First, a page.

Protecting Pollinators: How to Save the Creatures That Feed Our World

Event date: 
Monday, May 20, 2019 - 7:15pm to 8:30pm

The Georgia Center for the Book and Charis Books and More welcome Jodi Helmer to discuss her new book, Protecting Pollinators: How to Save the Creatures That Feed Our World. 

We should thank a pollinator at every meal. These diminutive creatures fertilize a third of the crops we eat. Yet half of the 200,000 species of pollinators are threatened. Birds, bats, insects, and many other pollinators are disappearing, putting our entire food supply in jeopardy. In North America and Europe, bee populations have already plummeted by more than a third and the population of butterflies has declined 31 percent.

Protecting Pollinators explores why the statistics have become so dire and how they can be reversed. Jodi Helmer breaks down the latest science on environmental threats and takes readers inside the most promising conservation initiatives. Efforts include famers reducing pesticides, cities creating butterfly highways, volunteers ripping up invasive plants, gardeners planting native flowers, and citizen scientists monitoring migration.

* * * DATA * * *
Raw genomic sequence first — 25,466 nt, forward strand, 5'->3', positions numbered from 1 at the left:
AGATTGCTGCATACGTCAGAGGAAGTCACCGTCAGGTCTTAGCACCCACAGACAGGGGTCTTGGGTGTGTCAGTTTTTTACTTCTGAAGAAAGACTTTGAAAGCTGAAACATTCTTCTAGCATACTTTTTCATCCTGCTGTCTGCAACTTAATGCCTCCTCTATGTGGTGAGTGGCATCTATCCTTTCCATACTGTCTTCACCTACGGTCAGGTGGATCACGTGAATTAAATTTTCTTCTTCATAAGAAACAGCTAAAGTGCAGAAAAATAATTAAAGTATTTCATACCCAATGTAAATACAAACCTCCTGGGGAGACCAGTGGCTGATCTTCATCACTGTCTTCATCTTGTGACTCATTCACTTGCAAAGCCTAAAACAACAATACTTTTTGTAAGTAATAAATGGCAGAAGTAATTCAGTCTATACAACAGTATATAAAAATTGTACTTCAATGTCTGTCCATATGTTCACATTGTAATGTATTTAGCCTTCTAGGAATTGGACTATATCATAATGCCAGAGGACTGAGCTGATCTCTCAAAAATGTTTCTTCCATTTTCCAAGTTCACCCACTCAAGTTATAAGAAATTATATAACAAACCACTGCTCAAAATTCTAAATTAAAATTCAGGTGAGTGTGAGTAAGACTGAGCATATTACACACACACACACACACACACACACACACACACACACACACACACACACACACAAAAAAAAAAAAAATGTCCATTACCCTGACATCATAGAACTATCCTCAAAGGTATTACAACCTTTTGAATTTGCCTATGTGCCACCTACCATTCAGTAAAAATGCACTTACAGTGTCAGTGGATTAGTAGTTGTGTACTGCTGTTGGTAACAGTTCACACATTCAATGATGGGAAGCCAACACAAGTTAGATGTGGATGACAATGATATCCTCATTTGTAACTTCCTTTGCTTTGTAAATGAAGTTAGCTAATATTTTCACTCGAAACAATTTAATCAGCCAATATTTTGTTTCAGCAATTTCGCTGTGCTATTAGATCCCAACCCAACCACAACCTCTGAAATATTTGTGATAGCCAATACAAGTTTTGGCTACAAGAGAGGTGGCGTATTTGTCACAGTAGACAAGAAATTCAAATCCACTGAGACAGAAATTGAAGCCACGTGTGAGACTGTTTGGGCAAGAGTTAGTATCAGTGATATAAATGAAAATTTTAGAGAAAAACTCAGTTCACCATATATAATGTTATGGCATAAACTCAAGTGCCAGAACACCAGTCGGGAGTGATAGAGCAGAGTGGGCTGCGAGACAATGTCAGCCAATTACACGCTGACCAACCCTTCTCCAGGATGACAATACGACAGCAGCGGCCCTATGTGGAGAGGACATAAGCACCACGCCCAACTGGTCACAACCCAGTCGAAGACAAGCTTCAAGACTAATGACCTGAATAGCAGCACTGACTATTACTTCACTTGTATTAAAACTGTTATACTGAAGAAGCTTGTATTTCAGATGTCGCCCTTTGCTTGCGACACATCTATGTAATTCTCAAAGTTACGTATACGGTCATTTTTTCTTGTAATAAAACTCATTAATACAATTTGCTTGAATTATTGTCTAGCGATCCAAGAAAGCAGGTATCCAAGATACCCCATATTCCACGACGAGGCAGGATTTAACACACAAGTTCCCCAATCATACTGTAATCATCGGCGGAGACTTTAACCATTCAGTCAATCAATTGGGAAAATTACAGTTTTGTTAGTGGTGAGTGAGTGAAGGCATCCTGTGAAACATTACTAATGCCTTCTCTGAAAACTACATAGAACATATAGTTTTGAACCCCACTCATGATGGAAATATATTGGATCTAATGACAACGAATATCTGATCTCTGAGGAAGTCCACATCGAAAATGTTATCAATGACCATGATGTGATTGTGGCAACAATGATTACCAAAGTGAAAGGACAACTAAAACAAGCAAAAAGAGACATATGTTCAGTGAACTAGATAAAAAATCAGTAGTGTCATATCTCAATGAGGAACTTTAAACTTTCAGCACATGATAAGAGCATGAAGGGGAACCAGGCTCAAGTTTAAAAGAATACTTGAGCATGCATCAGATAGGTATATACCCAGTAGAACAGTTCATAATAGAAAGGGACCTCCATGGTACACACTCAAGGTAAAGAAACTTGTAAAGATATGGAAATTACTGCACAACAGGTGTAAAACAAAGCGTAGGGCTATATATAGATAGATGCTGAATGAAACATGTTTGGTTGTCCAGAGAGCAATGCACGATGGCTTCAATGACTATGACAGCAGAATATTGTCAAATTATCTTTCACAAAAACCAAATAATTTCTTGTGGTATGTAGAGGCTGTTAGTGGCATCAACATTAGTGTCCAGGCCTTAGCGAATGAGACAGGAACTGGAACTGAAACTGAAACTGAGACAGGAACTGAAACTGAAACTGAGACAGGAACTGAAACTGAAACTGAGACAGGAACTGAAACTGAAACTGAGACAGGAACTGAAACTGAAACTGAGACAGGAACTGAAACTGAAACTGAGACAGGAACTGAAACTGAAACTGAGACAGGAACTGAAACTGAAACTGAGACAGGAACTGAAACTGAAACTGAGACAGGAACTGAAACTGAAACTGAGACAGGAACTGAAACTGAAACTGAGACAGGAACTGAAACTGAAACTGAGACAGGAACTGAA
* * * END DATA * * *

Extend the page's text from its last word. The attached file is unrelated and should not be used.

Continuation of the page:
Along with inspiring stories of revival and lessons from failed projects, readers will find practical tips to get involved. They will also be reminded of the magic of pollinators—not only the iconic monarch and dainty hummingbird, but the drab hawk moth and homely bats that are just as essential. Without pollinators, the world would be a duller, blander place. Helmer shows how we can make sure they are always fluttering, soaring, and buzzing around us.

This event takes place at the Decatur Library Auditorium and is free and open to the public. Charis will sell books.
 

Event address: 
Georgia Center for the Book at DPL
215 Sycamore St.
Decatur, GA 30030
Protecting Pollinators: How to Save the Creatures that Feed Our World Cover Image
$25.20
ISBN: 9781610919364
Availability: Usually Ships in 1-5 Days
Published: Island Press - April 18th, 2019

We should thank a pollinator at every meal. These diminutive creatures fertilize a third of the crops we eat. Yet half of the 200,000 species of pollinators are threatened. Birds, bats, insects, and many other pollinators are disappearing, putting our entire food supply in jeopardy.